Voice Your Choice Election ’98

By Web Master

David C. Kinnard

Senior Correspondent

Only seven months ago, Illinois state party bosses were troubled over staunch conservative Peter Fitzgerald’s mere presence on the primary ballot for the U.S. Senate election, preferring the more moderate Loleta Jackson as the GOP challenger to incumbent Carol Moseley-Braun.

But Fitzgerald, a millionaire from Inverness was, somehow able to finesse his way onto the November 3 ballot. Earlier in Fitzgerald’s campaign, Republican leaders were qualmish of his right-wing extremist views, which he continues to stick to. The difference now is that Moseley-Braun has brought enough garish poison upon herself that, despite Fitzgerald’s heavy political baggage, the GOP has a chance in this year’s senate race.

The most recent Chicago Tribune poll shows not only a commanding 10% lead for Fitzgerald over Moseley-Braun but also a substantial slip in the senator’s approval rating; a tumble that has been consistent throughout the last year of her current term.

The challenge for Moseley-Braun now is to shed some of that ugly skin that pocked her first senatorial term. Acknowledging mistakes in her personal and public past, as well as embarrassing herself in a tawdry war of words with columnist George Will, have had negative repercussions among the state electorate, especially women voters.

The Tribune poll shows Fitzgerald holding a substantial 2-1 lead over Moseley-Braun among suburban Cook County females.

What’s worse for Moseley-Braun is the political corner she’s currently backing herself into. Six years ago, during her first campaign, she gained nationwide notice for denouncing Clarence Thomas and the nearly all-male Senate that condoned his nomination to the US Supreme Court after Anita Hill testified that she had been sexually harassed by him during her employment in his office. It should prove to be interesting come Oct. 16, when sex-scandal-cursed Bill Clinton comes to Chicago to raise money for Moseley-Braun’s dept-plagued campaign.

If she censures Clinton with the same vigor as she did with Clarence Thomas in ‘92, she also runs the risk of undermining a president who upholds many other social issues that could prove vital in her bid for re-election.

This could prove to be the worst kind of political suicide.

The Democrat is responding to these issues by lashing out at Fitzgerald’s “soft spots” via television ads, admonishing his position on social issues such as gun control, abortion, and his seemingly Libertarian stance on the federal government’s interest in public affairs.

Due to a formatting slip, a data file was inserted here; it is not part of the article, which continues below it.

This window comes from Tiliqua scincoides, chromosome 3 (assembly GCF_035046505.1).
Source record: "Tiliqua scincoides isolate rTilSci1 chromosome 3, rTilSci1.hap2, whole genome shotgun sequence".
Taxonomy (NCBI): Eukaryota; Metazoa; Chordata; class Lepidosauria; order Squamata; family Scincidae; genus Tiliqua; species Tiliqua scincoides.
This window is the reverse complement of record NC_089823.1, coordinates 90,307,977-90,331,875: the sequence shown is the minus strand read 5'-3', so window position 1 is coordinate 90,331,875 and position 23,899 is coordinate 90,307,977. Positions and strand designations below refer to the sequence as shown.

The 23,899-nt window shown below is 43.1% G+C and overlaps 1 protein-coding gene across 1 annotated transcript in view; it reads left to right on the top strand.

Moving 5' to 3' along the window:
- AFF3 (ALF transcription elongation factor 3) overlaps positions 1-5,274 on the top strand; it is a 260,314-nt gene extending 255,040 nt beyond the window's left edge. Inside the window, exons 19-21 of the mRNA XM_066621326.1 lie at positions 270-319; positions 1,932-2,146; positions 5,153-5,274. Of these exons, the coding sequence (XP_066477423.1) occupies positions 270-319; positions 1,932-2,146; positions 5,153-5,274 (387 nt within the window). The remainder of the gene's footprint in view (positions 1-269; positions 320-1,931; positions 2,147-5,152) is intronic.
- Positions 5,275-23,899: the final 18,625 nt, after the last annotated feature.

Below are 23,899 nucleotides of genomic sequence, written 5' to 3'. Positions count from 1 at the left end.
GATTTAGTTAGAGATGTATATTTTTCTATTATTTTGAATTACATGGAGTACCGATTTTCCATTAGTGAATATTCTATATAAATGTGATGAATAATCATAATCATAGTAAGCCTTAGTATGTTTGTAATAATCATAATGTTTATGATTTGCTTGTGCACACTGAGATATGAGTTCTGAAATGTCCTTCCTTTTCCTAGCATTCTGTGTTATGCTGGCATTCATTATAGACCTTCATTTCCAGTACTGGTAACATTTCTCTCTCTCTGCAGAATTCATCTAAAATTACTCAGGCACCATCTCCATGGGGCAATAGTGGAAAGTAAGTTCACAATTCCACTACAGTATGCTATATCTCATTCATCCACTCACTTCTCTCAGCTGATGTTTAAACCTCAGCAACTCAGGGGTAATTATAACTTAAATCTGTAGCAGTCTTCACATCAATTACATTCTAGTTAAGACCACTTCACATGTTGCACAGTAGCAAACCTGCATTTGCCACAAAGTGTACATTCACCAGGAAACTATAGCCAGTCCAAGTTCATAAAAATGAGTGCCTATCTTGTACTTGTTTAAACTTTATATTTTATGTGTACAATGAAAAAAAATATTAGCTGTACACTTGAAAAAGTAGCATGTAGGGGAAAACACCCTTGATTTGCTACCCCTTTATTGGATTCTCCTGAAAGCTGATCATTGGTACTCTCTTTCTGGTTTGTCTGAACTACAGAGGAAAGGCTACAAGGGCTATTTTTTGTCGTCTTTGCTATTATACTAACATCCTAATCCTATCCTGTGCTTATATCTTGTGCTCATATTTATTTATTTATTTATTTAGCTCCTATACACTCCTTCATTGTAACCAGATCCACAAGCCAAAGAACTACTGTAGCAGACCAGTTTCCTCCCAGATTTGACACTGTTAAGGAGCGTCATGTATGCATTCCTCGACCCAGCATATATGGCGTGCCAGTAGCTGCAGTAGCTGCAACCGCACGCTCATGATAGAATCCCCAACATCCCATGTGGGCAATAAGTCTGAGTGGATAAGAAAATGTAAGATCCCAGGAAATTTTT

Although Fitzgerald has supported efforts to hire more police, law-enforcement officers are “scared to death” of his blessing of letting citizens carry concealed weapons.

His stand on abortion seems to be the strongest contention that Moseley-Braun has to work with. He whole heartedly opposes it, even in cases of rape or incest, although he does not favor incarcerating women in such cases. Fitzgerald is also maneuvering around the education issue; he is an outspoken opponent of federal involvement in education and also fought against expanding federal aid for college students.

Despite Moseley-Braun’s attempt to scare voters into voting for her, Fitzgerald has responded to her strikes by touting his “centrist” position on gun control and upholding his support of the Brady Bill as well as belittling her criticism by claiming the senior senator has an “unwillingness to shoot straight.” Fitzgerald can well afford to defend himself with an ever-growing campaign fund and his own personal war chest of $40 million.

Being born into a banking empire, gaining an Ivy League education and working for a blue chip Loop law firm have set up Fitzgerald for the position he is now in, and it looks like he’ll fight with all he’s got. With Illinois voters shifting from Democratic to Republican, this should prove to be an interesting election year, albeit not a new scenario.

This fight seems to be a classic battle between the Donkeys and the Grand Old Party. With all of this talk nowadays of “socially liberal Republicans” and “centralist” stances being taken on all sides, it’s interesting to see the opposite happening in the senatorial race.

Fitzgerald’s audacious wielding of the conservative banderole is the kind we haven’t seen since extremist Pat Buchanan’s effort for president two years ago, and Carol Moseley-Braun is today’s quintessential Democrat, complete with a marred political past and love of big government to boot.

It will be a sure showdown and no one knows what the voters will do come the Nov. 3 election. We can be sure that Fitzgerald and Moseley-Braun will attack each other like vicious dogs for the next five weeks. Bullets will fly, mud will be slung, women and children will weep at it’s ugliness, and in the end only esoteric mathematical data will prevail by providing that final resolution as to who is good and who is evil.